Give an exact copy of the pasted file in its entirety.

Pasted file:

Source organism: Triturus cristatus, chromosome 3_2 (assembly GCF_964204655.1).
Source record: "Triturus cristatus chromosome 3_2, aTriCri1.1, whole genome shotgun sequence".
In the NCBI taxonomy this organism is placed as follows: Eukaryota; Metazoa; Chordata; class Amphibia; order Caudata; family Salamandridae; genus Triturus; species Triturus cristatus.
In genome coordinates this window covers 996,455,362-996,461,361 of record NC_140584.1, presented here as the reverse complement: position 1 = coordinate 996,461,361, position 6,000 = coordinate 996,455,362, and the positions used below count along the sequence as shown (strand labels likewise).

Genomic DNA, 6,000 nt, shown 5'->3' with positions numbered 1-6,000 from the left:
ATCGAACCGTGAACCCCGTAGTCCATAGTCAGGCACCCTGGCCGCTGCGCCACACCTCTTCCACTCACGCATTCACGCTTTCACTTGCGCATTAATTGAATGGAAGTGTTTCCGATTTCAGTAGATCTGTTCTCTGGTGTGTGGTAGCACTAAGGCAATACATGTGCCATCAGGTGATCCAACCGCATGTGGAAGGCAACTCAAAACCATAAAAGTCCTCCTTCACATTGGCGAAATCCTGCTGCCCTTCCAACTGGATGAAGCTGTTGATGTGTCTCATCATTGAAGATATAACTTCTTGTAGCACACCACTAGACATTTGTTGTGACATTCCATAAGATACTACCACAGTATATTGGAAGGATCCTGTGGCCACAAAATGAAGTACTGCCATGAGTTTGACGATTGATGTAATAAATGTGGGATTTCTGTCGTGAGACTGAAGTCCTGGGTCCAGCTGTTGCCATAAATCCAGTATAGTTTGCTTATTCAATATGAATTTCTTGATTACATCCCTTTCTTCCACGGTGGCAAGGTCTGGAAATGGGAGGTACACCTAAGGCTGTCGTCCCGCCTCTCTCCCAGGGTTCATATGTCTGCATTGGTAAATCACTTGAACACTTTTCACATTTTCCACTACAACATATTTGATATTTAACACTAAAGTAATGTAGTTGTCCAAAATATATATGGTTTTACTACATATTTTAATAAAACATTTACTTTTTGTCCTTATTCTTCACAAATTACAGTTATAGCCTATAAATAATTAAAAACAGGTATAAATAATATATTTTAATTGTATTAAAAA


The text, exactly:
Source organism: Triturus cristatus, chromosome 3_2 (assembly GCF_964204655.1).
Source record: "Triturus cristatus chromosome 3_2, aTriCri1.1, whole genome shotgun sequence".
In the NCBI taxonomy this organism is placed as follows: Eukaryota; Metazoa; Chordata; class Amphibia; order Caudata; family Salamandridae; genus Triturus; species Triturus cristatus.
In genome coordinates this window covers 996,455,362-996,461,361 of record NC_140584.1, presented here as the reverse complement: position 1 = coordinate 996,461,361, position 6,000 = coordinate 996,455,362, and the positions used below count along the sequence as shown (strand labels likewise).

Genomic DNA, 6,000 nt, shown 5'->3' with positions numbered 1-6,000 from the left:
ATCGAACCGTGAACCCCGTAGTCCATAGTCAGGCACCCTGGCCGCTGCGCCACACCTCTTCCACTCACGCATTCACGCTTTCACTTGCGCATTAATTGAATGGAAGTGTTTCCGATTTCAGTAGATCTGTTCTCTGGTGTGTGGTAGCACTAAGGCAATACATGTGCCATCAGGTGATCCAACCGCATGTGGAAGGCAACTCAAAACCATAAAAGTCCTCCTTCACATTGGCGAAATCCTGCTGCCCTTCCAACTGGATGAAGCTGTTGATGTGTCTCATCATTGAAGATATAACTTCTTGTAGCACACCACTAGACATTTGTTGTGACATTCCATAAGATACTACCACAGTATATTGGAAGGATCCTGTGGCCACAAAATGAAGTACTGCCATGAGTTTGACGATTGATGTAATAAATGTGGGATTTCTGTCGTGAGACTGAAGTCCTGGGTCCAGCTGTTGCCATAAATCCAGTATAGTTTGCTTATTCAATATGAATTTCTTGATTACATCCCTTTCTTCCACGGTGGCAAGGTCTGGAAATGGGAGGTACACCTAAGGCTGTCGTCCCGCCTCTCTCCCAGGGTTCATATGTCTGCATTGGTAAATCACTTGAACACTTTTCACATTTTCCACTACAACATATTTGATATTTAACACTAAAGTAATGTAGTTGTCCAAAATATATATGGTTTTACTACATATTTTAATAAAACATTTACTTTTTGTCCTTATTCTTCACAAATTACAGTTATAGCCTATAAATAATTAAAAACAGGTATAAATAATATATTTTAATTGTATTAAAAA